I asked about getting a medical report and was directed to the head nurse, who had a separate office. This fierce, officious woman first lectured me about being on the ward during the mornings, and about leaving too many things in Jay’s room (toiletries, innumerable bottles of water, a couple of tiny battery-operated fans we’d brought knowing AC would be scarce in Italy, never dreaming they would be the only way to move the suffocating air in the hospital. I’d already had to buy more batteries, but the fans were a lifesaver.) Then she gabbled on about administrative offices and how I would have to apply for a report there.

In the days to come I would find the combination of insurance company stall and Italian bureaucracy utterly defeating. One insisted on paperwork, the other refused to produce any – and meanwhile I was stranded with no clear idea of when or even whether we would ever get back to Canada. Later that day, a resident who spoke reasonable English but had no insights whatsoever into Jay’s situation came and asked a bunch of questions, apparently posed by the insurance company, and recorded answers. However when Aaron spoke to the insurers, they claimed not to have received anything from the hospital. And so it continued…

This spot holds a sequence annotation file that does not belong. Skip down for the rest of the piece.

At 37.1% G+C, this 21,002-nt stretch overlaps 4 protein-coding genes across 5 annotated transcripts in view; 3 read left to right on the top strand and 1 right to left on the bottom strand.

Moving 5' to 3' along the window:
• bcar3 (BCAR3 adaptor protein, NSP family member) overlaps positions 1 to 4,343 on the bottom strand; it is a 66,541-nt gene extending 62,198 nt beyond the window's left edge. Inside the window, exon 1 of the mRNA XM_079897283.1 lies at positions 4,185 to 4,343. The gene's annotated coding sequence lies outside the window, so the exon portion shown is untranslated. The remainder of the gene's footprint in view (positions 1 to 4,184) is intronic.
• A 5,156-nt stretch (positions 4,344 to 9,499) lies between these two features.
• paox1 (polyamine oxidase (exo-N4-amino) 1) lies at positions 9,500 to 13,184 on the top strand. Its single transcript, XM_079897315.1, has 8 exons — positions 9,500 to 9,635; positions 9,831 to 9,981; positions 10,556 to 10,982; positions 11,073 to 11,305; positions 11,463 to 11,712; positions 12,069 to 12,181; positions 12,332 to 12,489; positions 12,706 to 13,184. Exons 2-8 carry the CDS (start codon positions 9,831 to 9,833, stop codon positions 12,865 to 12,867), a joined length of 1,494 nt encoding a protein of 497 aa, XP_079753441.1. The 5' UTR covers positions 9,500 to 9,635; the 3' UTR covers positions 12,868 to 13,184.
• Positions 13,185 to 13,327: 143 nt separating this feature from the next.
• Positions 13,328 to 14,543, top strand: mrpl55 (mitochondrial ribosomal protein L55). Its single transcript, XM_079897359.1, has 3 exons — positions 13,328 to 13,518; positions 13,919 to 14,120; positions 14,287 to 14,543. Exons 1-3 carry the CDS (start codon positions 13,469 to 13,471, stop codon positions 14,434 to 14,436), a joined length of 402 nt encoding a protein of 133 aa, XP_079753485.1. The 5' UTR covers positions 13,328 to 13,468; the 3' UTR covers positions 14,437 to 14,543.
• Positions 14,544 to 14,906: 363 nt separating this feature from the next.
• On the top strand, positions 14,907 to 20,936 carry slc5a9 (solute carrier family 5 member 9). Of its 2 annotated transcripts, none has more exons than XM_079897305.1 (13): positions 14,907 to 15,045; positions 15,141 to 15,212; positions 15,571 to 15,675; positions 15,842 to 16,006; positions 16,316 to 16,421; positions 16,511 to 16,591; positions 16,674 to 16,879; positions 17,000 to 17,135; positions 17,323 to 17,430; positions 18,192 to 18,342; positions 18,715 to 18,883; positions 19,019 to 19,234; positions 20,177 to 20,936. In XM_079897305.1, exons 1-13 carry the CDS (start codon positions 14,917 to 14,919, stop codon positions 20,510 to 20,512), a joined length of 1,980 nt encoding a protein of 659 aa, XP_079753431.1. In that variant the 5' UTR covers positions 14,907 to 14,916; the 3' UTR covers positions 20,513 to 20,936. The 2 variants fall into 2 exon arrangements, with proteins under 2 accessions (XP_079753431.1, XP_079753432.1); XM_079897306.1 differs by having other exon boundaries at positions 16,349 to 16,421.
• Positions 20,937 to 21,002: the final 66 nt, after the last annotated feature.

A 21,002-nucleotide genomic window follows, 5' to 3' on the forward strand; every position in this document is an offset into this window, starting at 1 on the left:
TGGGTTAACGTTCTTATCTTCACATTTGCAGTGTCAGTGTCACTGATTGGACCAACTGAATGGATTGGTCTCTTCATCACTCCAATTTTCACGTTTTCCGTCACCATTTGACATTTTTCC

3 thoughts on “Gangsters!

  1. Meg, you are such a good writer that we feel we are alongside you and Jay. Scary reading, but you keep leaping the hurdles before you. Can’t imagine facing this in Italy (or anywhere else), but gaining a clue through your writing. thanks!

Leave a Reply

Fill in your details below or click an icon to log in: Logo

You are commenting using your account. Log Out / Change )

Twitter picture

You are commenting using your Twitter account. Log Out / Change )

Facebook photo

You are commenting using your Facebook account. Log Out / Change )

Google+ photo

You are commenting using your Google+ account. Log Out / Change )

Connecting to %s